Holy crap, are there any more of these? Seriously, just send me a box of these and nothing else. These little semi-hard gummies are powerfully tangy and full of juicy mikan (so basically orange-y, citrus-y) flavor. Apparently the gummies are supposed to come in a puzzle shape so you can put together a picture of the mascot on the front of the packet. That was a damn lie as the little cone-shaped candies you see in the picture are the only shapes available. These were powerfully delicious and were the undisputed highlight of the whole box.
Our thoughts: MORE!
Morinaga Milk Caramel
Ah, Morinaga. If you’ve ever eaten those mixed fruit drops in the metal tin (made popular by the Ghibli movie Grave of the Fireflies) or eaten DARS chocolate, you’ve had a Morinaga product. In my experience, a lot of Morinaga candy and chocolate is individually packaged with cute, clean designs on the box. The food itself isn’t half bad, either. The Morinaga Milk Caramel isn’t any different.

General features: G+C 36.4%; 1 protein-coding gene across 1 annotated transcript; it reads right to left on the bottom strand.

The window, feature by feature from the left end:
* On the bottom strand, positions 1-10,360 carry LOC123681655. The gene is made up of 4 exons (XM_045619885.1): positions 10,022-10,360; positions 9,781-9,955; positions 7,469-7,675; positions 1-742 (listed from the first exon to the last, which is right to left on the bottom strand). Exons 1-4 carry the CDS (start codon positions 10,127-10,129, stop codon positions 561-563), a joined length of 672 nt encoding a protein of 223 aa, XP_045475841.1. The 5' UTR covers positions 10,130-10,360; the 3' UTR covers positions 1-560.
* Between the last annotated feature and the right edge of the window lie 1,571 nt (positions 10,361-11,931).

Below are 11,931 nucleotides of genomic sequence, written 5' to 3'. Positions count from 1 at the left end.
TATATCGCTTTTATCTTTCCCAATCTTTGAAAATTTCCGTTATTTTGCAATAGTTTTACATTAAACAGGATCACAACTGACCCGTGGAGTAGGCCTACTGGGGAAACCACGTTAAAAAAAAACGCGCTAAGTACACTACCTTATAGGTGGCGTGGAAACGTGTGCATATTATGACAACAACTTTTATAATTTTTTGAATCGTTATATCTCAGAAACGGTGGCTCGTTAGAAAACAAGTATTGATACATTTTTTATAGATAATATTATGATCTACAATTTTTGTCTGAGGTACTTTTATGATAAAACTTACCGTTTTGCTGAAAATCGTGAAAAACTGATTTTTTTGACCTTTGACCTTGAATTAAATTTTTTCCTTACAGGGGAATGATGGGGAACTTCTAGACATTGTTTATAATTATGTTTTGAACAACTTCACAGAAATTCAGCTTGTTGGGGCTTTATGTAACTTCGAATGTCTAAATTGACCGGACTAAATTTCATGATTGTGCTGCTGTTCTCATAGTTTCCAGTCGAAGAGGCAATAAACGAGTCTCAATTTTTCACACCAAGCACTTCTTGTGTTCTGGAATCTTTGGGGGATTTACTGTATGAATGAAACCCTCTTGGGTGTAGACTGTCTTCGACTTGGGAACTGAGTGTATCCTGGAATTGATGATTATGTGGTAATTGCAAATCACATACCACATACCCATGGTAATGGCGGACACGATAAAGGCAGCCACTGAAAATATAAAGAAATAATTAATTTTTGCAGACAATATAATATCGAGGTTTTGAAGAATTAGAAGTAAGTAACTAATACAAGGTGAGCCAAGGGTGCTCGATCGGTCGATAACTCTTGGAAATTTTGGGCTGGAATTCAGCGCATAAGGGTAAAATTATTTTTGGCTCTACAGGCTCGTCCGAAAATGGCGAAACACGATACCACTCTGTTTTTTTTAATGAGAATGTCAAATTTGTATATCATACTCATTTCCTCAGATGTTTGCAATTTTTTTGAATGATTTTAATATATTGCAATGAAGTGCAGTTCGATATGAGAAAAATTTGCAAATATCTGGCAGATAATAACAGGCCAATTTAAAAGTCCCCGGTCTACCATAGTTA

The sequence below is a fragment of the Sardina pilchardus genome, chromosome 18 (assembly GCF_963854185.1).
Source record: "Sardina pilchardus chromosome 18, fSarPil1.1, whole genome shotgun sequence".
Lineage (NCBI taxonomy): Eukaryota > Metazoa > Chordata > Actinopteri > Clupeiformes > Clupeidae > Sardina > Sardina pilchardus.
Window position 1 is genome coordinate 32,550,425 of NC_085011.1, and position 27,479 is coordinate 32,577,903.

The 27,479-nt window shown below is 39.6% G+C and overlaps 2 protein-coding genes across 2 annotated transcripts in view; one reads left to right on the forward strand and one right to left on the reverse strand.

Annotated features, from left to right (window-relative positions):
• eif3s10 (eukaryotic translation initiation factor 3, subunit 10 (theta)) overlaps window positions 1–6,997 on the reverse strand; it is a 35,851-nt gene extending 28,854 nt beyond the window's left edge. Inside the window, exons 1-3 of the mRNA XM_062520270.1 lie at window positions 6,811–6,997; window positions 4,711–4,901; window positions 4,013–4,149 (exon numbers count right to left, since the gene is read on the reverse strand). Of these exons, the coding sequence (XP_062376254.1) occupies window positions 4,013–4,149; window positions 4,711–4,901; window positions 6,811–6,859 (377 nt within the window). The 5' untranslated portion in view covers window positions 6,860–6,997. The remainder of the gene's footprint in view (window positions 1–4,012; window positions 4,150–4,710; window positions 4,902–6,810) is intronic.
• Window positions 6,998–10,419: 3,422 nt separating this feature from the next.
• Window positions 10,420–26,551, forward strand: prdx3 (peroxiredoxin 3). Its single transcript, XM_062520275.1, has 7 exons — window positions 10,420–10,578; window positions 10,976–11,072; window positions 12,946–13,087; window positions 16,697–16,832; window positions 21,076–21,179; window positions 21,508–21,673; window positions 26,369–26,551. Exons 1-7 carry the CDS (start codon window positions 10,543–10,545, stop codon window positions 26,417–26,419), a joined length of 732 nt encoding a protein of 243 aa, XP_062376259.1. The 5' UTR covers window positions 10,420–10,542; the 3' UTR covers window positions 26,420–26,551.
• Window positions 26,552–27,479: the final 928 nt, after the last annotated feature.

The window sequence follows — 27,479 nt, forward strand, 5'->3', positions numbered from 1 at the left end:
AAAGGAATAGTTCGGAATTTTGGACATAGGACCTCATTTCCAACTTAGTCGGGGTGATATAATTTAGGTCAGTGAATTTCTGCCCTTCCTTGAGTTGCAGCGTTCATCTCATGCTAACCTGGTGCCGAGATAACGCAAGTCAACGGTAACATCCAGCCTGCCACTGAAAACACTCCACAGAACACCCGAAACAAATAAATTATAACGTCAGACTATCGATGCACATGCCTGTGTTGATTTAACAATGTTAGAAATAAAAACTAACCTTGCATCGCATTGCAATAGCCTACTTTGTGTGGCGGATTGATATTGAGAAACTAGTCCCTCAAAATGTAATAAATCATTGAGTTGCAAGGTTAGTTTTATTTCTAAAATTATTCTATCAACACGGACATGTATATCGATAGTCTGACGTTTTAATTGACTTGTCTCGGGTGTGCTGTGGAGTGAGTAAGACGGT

The caramels are individually wrapped in cute little silver papers and the candies are smooth and tasty. Honestly they’re not that much different from a little single-serve caramel you could get basically anywhere. But, if I was going to go out searching for such a thing, I would definitely try to find the Morinaga variety if I could.
Our thoughts: Wouldn’t eat a whole box, but definitely tasty.
Baked Sweet Potato Yokan
And while we’re on a delicious taste high, let’s bring ourselves back down to a crushing reality that includes something that is basically baked sweet potato jelly. Yokan is typically made with sweet red bean paste, with the same jelly consistency. Just think on that for a minute. This yokan is a seasonal winter sweet potato variant.